AA: "Dead Weight" is an eight minute suspense film we did for the New York Midnight Movie Madness Film Competition. Basically, we were assigned a genre and subject and had exactly two weeks to complete the film from pre-production to delivery in New York. Me and a group of filmmaking friends, including Wes and Chris, pulled together and knocked it out. It was intense, but a great experience. Wes and Chris are both very talented above and below the line, as is everyone who worked on the project. Because we only had two weeks to complete the project, we didn't get to finesse the final cut as well as we wanted. We're currently re-cutting, and "Dead Weight" will be exhibiting soon. It's definitely worth checking out.

AL: You also direct commercials. What's that like, and how does it differ from independent filmmaking?

AA: Well, it's not nearly as independent. But, it's usually a fun, compelling challenge. I consider myself a storyteller first, so I prefer to do spots with a strong storytelling concept to them. In that case, it can be similar to independent filmmaking. The spots that are less high concept and more just "sell! sell! sell!" are less interesting to me. But, they do provide challenges that are worth exploring and solving.

AL: "Hot Chili" or "American Pie" (actually, they'd go good together...)?

AA: Definitely, "Hot Chili". You're talking old school teenage sex comedy vs. new school. I'll take the old school any day. Plus, "Hot Chili" is exemplary of the resort-based sub-sub genre within the teenage sex comedy sub genre.

AL: There is obviously a lot of talent in Florida and the Tampa Bay area in terms of cast and crew. Can you tell us about those artists you've worked with in making your filmmaking dreams come true?

AA: There's probably too many to list. I work regularly with a group of very talented film professionals. I enjoy working with them because they're usually enthusiastic about the project (which helps) and they embrace production challenges in a way that yields great results. As mentioned earlier, Wes Pratt and Chris Giuffré are both very talented. Wes is a local DP with many years of experience. I use Wes and Jeff Scolaro, another very talented DP, as kind of a DP tandem on shoots. It's worked well, so far. Jeff also stars in "The Joke Explainer". Eddie Sturgeon is like a director's American Express card - You don't leave home without him. He's great in the field and in post. Jill Probeyahn, Jesse McLane, Andrew Hawthorne, Ryan Elvvang, Stan Harhalos, Leslie Webber, Stefanie Seropian, Leslie Holland.to name a few. Tom Linkiewicz is a great editor. Keith Duncan does great animation. And, of course, there's you, Andy Lalino, master of titles and the low-low price quickie graphic turnaround. Absolutely priceless.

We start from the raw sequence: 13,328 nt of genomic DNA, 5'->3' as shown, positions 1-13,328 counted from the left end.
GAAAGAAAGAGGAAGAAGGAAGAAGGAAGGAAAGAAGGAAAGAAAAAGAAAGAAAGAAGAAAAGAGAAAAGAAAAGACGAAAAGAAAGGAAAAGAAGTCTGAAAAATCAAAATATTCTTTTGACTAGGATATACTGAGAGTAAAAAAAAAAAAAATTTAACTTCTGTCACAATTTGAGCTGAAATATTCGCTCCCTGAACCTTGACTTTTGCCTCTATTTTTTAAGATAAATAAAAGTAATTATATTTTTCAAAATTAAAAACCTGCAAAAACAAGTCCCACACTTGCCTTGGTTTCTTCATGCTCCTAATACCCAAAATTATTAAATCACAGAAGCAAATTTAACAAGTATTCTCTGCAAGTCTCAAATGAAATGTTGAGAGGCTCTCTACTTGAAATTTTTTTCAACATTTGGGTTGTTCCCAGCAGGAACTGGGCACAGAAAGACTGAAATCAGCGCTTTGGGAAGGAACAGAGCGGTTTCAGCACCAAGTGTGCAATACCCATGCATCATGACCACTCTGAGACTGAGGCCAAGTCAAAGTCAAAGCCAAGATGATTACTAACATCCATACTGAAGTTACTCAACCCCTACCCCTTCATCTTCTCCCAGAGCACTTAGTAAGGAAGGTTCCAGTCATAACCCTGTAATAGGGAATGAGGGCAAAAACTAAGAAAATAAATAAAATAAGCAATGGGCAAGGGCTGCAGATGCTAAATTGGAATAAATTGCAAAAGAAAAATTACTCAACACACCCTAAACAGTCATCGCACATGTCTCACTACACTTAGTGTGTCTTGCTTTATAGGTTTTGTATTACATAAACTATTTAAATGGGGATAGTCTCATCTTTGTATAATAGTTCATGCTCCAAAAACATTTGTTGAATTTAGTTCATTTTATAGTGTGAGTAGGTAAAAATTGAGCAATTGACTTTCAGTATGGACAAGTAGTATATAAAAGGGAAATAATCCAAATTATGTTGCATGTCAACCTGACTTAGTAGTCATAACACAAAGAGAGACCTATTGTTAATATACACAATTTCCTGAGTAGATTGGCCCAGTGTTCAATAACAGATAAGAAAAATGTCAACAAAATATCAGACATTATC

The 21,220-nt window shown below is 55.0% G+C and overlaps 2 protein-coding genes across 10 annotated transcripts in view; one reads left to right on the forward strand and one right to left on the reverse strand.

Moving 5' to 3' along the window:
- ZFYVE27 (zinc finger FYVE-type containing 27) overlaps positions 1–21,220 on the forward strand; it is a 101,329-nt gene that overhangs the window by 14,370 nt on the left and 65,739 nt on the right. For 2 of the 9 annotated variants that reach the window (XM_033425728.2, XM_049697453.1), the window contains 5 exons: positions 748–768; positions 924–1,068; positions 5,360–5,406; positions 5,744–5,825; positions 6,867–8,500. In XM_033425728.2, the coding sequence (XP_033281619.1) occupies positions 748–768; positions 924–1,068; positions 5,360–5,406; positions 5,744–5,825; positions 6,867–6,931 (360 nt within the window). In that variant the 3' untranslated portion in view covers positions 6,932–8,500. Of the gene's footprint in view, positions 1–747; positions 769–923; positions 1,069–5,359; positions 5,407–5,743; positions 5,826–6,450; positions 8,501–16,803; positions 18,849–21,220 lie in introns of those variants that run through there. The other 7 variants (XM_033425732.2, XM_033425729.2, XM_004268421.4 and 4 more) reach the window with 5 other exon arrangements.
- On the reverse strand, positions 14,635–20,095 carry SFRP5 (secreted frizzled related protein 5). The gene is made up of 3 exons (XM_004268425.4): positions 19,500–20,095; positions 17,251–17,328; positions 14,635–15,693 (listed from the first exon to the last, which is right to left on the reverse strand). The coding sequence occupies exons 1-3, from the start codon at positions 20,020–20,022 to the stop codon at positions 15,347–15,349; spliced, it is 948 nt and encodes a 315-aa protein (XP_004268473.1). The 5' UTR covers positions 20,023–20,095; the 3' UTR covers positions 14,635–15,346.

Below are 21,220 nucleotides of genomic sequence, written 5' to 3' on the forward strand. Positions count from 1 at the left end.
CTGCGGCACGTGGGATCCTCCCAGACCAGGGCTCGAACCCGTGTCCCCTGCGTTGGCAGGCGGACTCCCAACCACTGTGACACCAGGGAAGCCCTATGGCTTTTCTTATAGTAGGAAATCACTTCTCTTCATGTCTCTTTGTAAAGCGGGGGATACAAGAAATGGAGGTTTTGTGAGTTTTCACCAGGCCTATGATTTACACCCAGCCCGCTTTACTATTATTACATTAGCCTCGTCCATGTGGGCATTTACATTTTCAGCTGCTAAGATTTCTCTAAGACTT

AL: C'mon, really...isn't "The Cannonball Run" a rip-off of "The Gumball Rally"?

AA: No, because they're both based on an event that actually happened. And, rip-off or not, "Gumball Rally" just can't hang with "Cannonball". (Insert Burt Reynolds' good ole boy "ha haaaaa!" laugh here.)

AL: Your most recent project is the horror/comedy "Demonlition Derby"; in fact the teaser trailer for the film debuted recently at Too Productions' Movie Night in Ybor City. What the hell-hound is a "Demonlition Derby" for our unenlightened readers?

Nolan Canova and Andrew Allan
PCR publisher Nolan Canova, left, at a recent Romeo Film Series meeting with Andrew Allan, right.
AA: "Demonlition Derby" is a wildly entertaining horror/comedy about a female demolition derby racer, who unwittingly sells her soul to the devil by way of a racing sponsorship, and must fight to escape the devil's track of horrors. It's a very loose re-telling of the "Devil at the Crossroads" legend. It's a great blend of horror, comedy, auto racing, porn star zombies, biker gangs, Satan's henchwomen, and other supernatural delights. It's just a great story that I can't wait to see up on screen. I think people are really gonna like it. Those who love "Filthy" are gonna love "Demonlition Derby".

AL: If you were stranded on a desert island, what 5 DVD's would you bring along?

AA: Beyond the Valley of the Dolls
The Omega Man
(seems appropriate, and I could take heart in knowing there's no fallout albinos trying to kill me.)
Home movies of my wife and kids
The Sunshinola Brand Film Anthology

AL: Do you honestly see yourself sipping Shirley Temples with Eddie Deezen while poolside at your LA mansion 5 years from now?

AA: Yes, but the mansion's in Florida.

"Oddservations" is ©2004 by Andy Lalino.  The Oddservations banner is a creation of Andy Lalino. All other graphics (unless otherwise noted, like the small poster of Satana) are creations of Nolan B. Canova.  All contents of Nolan's Pop Culture Review are ©2004 by Nolan B. Canova.